As I've been making some intial outreach into different communities and friends about this documentary, some common questions have begun to arise. If you've got similar questions brewing, hopefully I can answer them here. As more questions become common, I'll answer them as well. I'll also update if the answer changes over time.

This project is a little too large, isn't it?
There's too much to cover, too many people, too much to do....

While I agree that this is potentially a monumental amount of work and research and filming to do, I feel I'm up to it. I'm focusing on getting as much information about BBSes that I can, while at the same time starting this site and generally reaching out to everyone related to BBSes that I can find. I'm on several mailing lists, I will be attending as many conferences and gatherings related to computer history as I can, and most importantly, I will be building a staff of volunteers to assist me. I want people who are interested in this project to take a hand in it and not just wait around for the final product.

This project is a little too small, isn't it?
I don't think this is daunting at all! What's the big whoop?

I understand if you think there isn't much to BBSes at all, but if you really sit back and look at the whole story, I think you'll find the whole subject almost epic in nature. BBSes touched many corners of society; they were put up by churches, clubs, companies, government agencies, cults, hackers, writers, and just plain citizens who wanted to try something fun. The Internet existed at the same time as BBSes, but it was very limited in scope (compared, for example, to the home-grown BBS network known as FidoNet, which was worldwide and used by many thousands of people by the year 1985). BBSes snuck just outside the eye of the mainstream, but they got the interest of an awful lot of people regardless, and I personally believe the story of the BBS is the story of the human being's relationship to computers, a relationship that is still growing and both exciting and terrifying.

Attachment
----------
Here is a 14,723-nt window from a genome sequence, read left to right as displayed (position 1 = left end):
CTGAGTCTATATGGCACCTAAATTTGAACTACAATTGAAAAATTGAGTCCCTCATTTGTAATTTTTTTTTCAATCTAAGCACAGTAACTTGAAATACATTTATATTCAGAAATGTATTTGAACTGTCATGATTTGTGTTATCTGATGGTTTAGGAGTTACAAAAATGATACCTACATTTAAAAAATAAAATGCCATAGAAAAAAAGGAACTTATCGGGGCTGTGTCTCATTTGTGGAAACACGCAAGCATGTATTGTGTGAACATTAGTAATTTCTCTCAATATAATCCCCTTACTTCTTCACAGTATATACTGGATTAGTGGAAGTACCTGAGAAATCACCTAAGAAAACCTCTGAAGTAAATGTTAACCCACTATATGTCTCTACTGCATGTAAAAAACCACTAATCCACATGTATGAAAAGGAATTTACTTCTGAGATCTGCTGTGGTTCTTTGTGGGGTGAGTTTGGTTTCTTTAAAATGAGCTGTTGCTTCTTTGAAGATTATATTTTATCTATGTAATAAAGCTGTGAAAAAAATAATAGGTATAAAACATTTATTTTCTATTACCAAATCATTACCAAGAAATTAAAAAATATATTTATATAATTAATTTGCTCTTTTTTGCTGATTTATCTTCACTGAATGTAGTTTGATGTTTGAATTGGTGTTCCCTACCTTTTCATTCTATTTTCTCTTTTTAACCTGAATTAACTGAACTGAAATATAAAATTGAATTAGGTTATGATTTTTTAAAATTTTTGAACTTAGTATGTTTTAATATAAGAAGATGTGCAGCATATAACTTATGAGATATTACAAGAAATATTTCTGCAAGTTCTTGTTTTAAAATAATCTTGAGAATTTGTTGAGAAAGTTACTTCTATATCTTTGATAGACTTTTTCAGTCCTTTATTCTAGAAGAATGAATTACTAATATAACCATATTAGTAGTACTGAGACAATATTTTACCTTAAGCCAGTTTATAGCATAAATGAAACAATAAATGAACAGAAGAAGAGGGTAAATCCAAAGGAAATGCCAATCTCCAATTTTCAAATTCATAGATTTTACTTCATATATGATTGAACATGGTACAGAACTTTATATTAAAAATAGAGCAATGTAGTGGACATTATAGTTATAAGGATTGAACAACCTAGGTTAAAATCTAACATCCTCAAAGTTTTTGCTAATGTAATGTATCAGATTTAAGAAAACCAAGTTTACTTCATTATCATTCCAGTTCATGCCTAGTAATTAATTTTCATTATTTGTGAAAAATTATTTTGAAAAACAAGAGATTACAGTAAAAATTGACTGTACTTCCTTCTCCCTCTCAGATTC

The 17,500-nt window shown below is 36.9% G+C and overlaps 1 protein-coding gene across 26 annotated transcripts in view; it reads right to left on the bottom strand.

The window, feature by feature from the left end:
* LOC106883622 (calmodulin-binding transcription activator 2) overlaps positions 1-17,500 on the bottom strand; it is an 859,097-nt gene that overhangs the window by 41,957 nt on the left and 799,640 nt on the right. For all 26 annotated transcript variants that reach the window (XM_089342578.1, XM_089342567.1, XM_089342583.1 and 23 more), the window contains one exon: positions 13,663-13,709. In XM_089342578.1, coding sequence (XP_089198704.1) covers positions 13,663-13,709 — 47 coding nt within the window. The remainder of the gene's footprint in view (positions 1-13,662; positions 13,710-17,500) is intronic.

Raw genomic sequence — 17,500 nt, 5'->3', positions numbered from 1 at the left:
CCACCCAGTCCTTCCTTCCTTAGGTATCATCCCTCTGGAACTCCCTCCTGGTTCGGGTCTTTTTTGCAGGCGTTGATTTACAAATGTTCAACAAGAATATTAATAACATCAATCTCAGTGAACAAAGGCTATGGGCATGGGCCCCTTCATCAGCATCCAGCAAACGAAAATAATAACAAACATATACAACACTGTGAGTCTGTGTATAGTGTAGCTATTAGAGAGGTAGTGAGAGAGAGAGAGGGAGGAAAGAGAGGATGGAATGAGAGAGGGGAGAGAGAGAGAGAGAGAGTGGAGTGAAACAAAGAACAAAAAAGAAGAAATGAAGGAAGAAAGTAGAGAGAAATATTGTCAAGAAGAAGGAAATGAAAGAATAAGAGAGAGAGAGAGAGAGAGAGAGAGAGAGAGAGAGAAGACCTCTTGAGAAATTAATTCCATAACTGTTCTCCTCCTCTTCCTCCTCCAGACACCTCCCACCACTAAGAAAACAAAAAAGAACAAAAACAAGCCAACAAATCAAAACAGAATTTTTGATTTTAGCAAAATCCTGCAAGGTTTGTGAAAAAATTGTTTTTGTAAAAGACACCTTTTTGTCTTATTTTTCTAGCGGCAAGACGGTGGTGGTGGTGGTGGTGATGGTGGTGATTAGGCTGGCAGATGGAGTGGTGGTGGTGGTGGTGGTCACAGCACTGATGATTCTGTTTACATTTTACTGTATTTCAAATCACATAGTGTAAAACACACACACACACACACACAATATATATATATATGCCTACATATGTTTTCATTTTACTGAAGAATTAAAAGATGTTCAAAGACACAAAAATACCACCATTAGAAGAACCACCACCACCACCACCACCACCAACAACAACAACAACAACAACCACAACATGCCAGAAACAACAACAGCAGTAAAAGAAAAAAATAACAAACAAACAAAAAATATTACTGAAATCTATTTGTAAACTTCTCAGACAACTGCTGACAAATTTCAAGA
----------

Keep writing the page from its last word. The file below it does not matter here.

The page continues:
There's a lot of story and history to tell about. And it will be a lot of work.

How Could This Be At All Compelling?
Is this going to be hours of people dialing modems?

The challenge of any documentary is to make itself compelling and interesting to a non-involved audience. A movie like The Thin Blue Line (1988) does a very effective job of drawing you into a story of justice gone wrong in a Texas Courtroom in 1976. If the director, Errol Morris, had made his documentary a series of re-enactments of the courtroom proceedings followed by copies of the newsreels of the time, he wouldn't have a tenth of the interest his work generated. Instead, he chose to tell the story in a way that has won huge acclaim, and in fact resulted in the release of a man from 11 years on death row for a crime he didn't commit.